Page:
(Photos 3, 6-8 © John Simmonds)
Authorised by an Act of 1881, the Great Northern's 4¾-mile connection between Batley and Beeston Junction, on the Leeds branch of the East Coast Main Line, opened for goods traffic in July 1890, with passenger services inaugurated a month later.
In civil engineering terms, the route's ten underbridges and single five-arch viaduct were overshadowed by Soothill Tunnel, sometimes referred to as Woodkirk Tunnel. This incorporates a curve of 30 chains radius extending inwards from the west end for about 400 yards, before a straight section takes over to reach the east portal. Near their junction is the tunnel's only ventilation shaft. 659 yards in length, a stiff gradient of 1:50 is encountered throughout, climbing towards the east.
The portals are substantial and attractive, built from stone and with buttresses either side of the entrance. Above a string course, the parapet rises to a central point. Unlike other GN tunnels, the voussoirs are flat, not rounded. Access to the west end is made easier by a set of steps at the north side of the approach cutting.
Inside, the lining comprises a semicircular brick arch supported by vertical stone side walls. These incorporate refuges. Appearances suggest that the shaft was originally lined in masonry but this has been mostly replaced with red brick. At its base are large voussoirs.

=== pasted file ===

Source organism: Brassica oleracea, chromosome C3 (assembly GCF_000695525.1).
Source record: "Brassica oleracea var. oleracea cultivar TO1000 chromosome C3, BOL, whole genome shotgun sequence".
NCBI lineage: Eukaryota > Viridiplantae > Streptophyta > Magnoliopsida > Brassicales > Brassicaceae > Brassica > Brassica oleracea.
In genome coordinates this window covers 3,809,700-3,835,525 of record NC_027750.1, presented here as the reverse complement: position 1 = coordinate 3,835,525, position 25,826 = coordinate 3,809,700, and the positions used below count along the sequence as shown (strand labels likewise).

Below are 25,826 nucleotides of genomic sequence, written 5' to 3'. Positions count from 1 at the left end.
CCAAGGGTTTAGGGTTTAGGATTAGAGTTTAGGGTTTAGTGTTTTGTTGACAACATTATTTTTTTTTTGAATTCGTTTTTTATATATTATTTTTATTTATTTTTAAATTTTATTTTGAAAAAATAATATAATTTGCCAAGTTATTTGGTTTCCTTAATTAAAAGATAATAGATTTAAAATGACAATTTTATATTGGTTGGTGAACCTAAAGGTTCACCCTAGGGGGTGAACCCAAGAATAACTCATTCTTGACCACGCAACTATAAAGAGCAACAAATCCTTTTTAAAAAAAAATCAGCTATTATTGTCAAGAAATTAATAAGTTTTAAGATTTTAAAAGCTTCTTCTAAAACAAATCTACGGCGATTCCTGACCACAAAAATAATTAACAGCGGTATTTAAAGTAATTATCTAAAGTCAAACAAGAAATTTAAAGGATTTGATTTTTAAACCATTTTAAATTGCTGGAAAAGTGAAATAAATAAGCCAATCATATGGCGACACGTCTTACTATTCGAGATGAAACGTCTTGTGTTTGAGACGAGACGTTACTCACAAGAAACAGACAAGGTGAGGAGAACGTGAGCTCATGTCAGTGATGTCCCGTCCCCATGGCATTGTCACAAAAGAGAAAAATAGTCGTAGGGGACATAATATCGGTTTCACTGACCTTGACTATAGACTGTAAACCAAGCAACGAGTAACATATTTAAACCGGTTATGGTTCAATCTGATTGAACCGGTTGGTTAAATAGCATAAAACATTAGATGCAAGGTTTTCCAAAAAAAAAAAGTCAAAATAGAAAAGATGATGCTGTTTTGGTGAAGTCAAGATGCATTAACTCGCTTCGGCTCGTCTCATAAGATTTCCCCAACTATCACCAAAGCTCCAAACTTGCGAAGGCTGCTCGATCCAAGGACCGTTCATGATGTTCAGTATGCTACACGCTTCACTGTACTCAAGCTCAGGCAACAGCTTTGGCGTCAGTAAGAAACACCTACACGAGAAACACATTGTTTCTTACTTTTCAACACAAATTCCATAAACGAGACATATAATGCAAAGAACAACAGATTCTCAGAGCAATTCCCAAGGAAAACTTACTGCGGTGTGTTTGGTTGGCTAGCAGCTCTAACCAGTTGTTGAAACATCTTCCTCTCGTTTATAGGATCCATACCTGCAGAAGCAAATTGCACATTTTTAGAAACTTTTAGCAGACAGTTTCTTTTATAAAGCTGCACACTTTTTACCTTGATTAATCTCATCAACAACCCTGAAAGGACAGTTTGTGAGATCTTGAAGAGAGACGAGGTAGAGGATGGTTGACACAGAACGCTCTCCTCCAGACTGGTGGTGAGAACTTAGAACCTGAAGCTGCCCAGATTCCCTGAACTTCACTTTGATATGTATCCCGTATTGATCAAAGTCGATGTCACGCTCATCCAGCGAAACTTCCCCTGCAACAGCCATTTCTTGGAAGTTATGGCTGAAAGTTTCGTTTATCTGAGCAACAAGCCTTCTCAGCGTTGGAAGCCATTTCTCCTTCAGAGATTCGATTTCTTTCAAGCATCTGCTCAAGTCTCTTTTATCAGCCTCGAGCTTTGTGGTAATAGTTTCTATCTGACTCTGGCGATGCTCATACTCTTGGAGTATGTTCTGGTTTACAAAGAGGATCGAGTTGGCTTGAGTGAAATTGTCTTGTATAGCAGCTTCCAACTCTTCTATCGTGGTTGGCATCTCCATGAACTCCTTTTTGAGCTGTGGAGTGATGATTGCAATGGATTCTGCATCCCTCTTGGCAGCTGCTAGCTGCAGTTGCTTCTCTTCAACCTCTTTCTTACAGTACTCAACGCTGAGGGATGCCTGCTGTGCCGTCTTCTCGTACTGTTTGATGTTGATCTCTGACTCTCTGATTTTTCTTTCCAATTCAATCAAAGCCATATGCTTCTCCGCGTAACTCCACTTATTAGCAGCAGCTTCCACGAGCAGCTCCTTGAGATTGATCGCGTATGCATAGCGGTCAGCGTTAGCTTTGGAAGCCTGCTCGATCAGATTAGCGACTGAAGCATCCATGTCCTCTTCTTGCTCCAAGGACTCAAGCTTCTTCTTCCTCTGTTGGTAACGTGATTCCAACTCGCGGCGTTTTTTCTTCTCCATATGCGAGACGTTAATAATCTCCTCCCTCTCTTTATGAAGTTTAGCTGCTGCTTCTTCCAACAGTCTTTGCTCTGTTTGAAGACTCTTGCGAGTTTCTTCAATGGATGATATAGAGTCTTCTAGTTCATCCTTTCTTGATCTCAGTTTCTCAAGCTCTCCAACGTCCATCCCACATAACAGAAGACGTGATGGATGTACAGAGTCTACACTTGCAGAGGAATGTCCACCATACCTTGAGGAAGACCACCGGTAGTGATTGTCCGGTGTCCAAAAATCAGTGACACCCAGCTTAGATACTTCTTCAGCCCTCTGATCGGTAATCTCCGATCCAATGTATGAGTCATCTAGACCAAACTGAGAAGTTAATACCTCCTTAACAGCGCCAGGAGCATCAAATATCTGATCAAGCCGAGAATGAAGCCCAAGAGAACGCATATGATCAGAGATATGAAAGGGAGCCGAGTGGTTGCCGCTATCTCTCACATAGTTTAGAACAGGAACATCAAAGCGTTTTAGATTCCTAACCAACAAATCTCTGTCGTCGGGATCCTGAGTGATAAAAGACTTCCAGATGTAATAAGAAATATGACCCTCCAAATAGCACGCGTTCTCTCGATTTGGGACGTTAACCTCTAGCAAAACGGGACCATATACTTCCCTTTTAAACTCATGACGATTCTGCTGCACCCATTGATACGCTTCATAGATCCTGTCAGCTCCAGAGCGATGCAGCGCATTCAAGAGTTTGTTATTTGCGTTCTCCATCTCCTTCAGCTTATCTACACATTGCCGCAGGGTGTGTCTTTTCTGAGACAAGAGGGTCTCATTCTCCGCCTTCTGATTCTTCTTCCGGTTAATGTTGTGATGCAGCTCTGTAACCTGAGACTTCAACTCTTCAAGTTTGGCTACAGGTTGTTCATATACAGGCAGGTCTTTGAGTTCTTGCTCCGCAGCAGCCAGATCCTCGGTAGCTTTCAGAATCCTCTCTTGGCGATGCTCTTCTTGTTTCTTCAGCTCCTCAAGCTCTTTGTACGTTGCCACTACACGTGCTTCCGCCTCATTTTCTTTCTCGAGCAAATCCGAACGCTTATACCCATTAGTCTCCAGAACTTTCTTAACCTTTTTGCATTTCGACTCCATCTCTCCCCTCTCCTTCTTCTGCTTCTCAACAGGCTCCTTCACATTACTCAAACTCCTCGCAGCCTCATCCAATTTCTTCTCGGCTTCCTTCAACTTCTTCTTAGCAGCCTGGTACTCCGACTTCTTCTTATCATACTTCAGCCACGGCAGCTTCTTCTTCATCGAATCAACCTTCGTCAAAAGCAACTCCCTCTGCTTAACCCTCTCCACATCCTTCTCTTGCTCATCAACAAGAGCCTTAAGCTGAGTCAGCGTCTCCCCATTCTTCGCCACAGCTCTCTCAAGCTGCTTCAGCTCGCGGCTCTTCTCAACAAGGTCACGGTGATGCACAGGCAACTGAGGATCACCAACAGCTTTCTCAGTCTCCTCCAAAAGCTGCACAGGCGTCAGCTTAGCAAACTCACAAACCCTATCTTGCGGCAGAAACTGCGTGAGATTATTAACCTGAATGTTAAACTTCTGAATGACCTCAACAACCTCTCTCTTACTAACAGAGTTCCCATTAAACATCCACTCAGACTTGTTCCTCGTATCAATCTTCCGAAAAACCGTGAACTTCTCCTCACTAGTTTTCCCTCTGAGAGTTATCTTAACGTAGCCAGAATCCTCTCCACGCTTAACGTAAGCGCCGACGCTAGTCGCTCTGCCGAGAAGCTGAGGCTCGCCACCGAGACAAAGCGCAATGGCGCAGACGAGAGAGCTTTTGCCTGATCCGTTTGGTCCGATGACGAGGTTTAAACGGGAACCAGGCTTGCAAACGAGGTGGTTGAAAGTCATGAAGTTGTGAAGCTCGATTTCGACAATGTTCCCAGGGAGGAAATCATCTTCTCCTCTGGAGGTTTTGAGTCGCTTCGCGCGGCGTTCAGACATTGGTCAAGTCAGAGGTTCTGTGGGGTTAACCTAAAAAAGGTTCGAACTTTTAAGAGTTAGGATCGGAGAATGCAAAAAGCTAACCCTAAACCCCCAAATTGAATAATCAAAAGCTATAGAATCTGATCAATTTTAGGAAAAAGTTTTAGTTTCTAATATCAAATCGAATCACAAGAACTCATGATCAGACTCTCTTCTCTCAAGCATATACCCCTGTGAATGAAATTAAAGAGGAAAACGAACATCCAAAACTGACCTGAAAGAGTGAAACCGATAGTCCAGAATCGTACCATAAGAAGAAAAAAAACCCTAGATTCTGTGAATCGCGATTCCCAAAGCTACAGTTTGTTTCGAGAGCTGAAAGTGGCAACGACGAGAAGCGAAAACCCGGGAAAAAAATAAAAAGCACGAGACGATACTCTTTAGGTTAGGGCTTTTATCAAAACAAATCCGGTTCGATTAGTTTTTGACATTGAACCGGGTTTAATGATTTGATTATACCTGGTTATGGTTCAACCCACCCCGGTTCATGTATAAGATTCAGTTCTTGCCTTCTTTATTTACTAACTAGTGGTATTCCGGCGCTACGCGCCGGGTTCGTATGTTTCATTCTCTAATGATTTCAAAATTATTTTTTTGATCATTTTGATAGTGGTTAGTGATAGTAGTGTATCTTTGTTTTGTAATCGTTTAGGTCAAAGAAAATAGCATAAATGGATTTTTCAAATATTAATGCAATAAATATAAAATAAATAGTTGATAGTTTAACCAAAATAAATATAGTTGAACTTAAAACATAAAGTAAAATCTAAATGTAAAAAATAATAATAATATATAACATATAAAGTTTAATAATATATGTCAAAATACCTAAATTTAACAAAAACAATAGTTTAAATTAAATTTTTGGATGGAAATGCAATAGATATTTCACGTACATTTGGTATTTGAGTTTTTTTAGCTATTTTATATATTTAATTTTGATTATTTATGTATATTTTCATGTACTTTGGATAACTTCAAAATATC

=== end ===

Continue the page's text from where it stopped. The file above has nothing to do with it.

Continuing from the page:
Water ingress caused difficulties during the tunnel's period of operation and the resulting deterioration proved instrumental in driving the line's demise, the necessary repair work having a prohibitively expensive price tag. Passenger services were withdrawn in October 1951; the section from Batley to Woodkirk - through the tunnel - suffered complete closure on 6th July 1953. Freight between the Woodkirk quarries and Tingley continued until June 1964.
Land above and to the north of the bore was used for landfill in the 1970/80s. In the Nineties, engineers discovered that the plant and machinery used to move the waste had caused cracks to form in the lining. The portals, which had previously been open, were secured on health and safety grounds. Although the area has since been landscaped, polluted liquids still permeate the tunnel, giving rise to noxious gases. Infrastructure, in the form of pipes, ducts, cables and tanks, has been installed in an effort to manage this; there is an associated building at the western entrance which forms part of the access arrangements.
Structurally the tunnel appears to be in fair condition but, as a result of the gases and 'thick' atmosphere, you are strongly advised not to enter.